There is no arguing the popularity of EFI upgrades for classic hot rods. It seems every car owner is either spouting the virtues of squirting fuel or wishing they could. For that reason, I decided a great article about installing EFI would be a good idea for this Throwback Thursday.
As you know, each week we take a look back through the Power Automedia vaults and locate an article we feel is worthy of another look. This week, we are taking a trip back to March 2016, to check out FiTech EFI: What You Should Know About Your First EFI Conversion.
Fuel Injection Technology (FiTech) has met a goal to make EFI conversions so simple, all you have to do is bolt the unit to your engine, connect a few wires, and you’re set.
However, the first concern many have with an EFI conversion is whether it will actually be a direct replacement for their carburetor. Let’s quell that concern right now — it is. Of course, things like fuel pressure, wideband o2 sensor, and an ECU are part of the conversion, and FiTech takes care of including these items in its kits. There is additional wiring to add to the car, but that, too, is part of the kit and all wiring is terminated where it plugs into a sensor or fuel injector.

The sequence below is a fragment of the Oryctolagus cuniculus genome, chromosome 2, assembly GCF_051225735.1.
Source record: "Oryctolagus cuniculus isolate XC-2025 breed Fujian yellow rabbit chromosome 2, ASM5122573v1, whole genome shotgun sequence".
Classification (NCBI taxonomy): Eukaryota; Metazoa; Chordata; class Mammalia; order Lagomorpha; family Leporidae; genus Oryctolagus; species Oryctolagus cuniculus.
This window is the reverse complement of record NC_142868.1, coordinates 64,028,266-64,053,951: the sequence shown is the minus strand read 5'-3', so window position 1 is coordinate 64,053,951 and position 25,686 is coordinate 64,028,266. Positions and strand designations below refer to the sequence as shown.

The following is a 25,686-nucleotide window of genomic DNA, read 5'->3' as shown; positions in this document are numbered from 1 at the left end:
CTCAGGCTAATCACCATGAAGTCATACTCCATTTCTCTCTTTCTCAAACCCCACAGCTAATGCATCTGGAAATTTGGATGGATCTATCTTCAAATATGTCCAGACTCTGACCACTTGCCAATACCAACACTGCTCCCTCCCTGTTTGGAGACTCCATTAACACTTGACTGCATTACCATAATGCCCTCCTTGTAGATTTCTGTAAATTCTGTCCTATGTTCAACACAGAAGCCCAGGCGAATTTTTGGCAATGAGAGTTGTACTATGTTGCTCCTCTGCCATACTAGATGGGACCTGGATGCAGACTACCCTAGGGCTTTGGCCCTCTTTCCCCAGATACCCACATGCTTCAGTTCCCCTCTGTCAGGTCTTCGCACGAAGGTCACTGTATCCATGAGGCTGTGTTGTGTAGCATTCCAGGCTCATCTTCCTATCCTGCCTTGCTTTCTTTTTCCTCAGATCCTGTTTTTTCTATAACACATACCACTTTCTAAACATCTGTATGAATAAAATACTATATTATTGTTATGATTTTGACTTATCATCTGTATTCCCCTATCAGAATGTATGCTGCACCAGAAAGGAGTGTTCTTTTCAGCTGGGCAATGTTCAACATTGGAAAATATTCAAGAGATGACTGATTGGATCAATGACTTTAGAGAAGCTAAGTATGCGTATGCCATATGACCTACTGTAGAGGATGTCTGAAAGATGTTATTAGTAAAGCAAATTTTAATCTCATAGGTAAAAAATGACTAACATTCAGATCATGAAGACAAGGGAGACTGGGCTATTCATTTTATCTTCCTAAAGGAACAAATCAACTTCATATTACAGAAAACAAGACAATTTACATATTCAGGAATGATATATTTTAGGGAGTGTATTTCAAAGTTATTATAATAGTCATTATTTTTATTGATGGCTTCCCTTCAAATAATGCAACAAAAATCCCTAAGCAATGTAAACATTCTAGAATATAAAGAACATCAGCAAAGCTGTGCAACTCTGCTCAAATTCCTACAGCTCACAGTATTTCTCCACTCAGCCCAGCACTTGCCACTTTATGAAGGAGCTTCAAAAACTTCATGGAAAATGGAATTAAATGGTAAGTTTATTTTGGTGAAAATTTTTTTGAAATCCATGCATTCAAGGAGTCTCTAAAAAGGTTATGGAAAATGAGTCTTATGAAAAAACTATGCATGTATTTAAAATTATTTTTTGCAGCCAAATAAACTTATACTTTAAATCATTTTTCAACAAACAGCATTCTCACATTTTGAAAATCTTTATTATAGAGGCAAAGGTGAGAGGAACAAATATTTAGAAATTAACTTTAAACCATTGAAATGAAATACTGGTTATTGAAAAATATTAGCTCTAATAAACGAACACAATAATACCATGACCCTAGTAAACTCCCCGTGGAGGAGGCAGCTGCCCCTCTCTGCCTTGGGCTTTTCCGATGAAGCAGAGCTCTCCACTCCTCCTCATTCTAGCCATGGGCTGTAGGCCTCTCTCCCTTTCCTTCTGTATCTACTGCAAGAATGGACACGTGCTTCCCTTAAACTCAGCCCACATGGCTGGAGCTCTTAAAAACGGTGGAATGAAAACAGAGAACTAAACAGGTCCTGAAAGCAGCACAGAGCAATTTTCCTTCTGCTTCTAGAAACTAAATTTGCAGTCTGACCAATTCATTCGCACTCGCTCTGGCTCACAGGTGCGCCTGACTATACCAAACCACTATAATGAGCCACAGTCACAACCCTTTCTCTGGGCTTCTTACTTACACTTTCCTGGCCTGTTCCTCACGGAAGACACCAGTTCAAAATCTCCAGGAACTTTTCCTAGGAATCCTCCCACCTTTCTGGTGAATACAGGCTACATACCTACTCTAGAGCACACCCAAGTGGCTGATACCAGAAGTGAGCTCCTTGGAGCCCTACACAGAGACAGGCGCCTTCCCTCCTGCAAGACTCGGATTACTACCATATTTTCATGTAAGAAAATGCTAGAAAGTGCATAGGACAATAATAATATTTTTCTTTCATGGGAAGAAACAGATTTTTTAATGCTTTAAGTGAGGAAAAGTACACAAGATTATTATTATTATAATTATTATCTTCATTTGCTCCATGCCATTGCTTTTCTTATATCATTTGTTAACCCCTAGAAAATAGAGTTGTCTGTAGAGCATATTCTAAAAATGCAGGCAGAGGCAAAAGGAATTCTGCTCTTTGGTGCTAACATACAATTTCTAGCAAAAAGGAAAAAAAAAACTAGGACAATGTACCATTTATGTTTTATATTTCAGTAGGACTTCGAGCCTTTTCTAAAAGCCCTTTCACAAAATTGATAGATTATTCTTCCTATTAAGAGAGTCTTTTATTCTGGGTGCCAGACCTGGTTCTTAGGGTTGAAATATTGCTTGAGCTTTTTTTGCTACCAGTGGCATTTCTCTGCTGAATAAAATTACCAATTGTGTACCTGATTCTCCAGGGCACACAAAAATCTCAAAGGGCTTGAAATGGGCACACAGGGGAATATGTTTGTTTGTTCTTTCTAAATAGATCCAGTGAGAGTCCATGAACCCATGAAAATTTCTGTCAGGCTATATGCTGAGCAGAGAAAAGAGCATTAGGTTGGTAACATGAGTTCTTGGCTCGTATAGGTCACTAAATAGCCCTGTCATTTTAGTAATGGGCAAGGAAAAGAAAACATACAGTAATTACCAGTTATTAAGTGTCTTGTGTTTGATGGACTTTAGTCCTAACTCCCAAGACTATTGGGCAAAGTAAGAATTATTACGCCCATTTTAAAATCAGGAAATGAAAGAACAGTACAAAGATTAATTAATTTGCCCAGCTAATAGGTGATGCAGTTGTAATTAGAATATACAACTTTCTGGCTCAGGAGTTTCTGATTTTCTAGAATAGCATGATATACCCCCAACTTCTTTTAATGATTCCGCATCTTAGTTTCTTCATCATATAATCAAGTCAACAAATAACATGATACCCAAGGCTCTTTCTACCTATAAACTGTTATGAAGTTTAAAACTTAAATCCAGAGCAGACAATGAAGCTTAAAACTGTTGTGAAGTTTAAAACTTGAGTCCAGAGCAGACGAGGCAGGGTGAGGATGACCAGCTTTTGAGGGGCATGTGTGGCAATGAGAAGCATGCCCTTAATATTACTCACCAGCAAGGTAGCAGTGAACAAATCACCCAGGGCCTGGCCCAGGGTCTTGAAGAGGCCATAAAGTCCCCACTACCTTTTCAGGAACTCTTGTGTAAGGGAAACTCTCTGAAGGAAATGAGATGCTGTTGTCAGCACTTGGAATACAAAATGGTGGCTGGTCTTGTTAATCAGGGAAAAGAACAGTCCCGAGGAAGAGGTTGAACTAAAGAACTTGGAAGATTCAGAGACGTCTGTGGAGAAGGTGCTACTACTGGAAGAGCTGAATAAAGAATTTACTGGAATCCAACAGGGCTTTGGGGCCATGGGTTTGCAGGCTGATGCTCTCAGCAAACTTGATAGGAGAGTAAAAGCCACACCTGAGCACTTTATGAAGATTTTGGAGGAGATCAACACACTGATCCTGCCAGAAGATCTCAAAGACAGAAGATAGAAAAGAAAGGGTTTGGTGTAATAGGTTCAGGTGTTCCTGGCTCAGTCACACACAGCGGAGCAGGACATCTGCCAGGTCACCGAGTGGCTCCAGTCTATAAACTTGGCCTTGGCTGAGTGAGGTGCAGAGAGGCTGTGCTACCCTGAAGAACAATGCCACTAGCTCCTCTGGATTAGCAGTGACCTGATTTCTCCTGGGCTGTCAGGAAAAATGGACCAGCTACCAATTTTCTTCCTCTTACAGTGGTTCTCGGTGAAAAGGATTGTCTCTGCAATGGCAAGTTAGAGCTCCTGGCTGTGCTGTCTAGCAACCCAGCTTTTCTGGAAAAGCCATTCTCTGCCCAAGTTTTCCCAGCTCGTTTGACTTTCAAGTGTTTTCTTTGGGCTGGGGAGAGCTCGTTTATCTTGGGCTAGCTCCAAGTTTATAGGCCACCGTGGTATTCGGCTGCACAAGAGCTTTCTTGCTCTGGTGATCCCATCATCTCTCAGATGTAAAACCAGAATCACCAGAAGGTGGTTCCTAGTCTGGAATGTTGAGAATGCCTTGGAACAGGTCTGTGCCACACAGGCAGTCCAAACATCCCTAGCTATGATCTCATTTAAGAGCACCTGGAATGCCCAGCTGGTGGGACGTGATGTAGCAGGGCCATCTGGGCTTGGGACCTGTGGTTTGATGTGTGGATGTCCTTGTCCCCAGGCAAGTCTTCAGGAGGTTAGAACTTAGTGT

In the original article, we discuss how basic knowledge and skills are the requirement to installing your own system. If you can install a carburetor, water pump, or fuel pump, you’ve likely got the skills necessary to convert your engine to a FiTech Go EFI system.
If you’re adept with a computer, the Go EFI system has timing as well as fuel control capability, so the customer can manually tune if desired, The nice part about Go EFI is you don’t need to. The Go EFI is a complete self-learning system that does not require a computer for use. Enthusiasts should do only what they are comfortable with.
The basic connections for the EFI are a full-time 12-volt source, switched 12 volts, chassis ground, tachometer input, and an ignition input that sees 12 volts during cranking and run conditions. As for the ECU, FiTech mounts it directly to the throttle body, and all necessary sensors are either part of the throttle body — like air temperature, throttle position sensor, idle-air control valve, and fuel injectors — or they are included, such as the wide-band O2 sensor and the cooling-temperature sender.
There’s a lot more in-depth information in this informative article, and we even show an install. So, what are you waiting for? Isn’t time to find out how easy it is to install a bolt-on EFI kit onto the engine in your hot rod? We think so, and for that reason, we selected FiTech EFI: What You Should Know About Your First EFI Conversion as this week’s Throwback Thursday showcase article.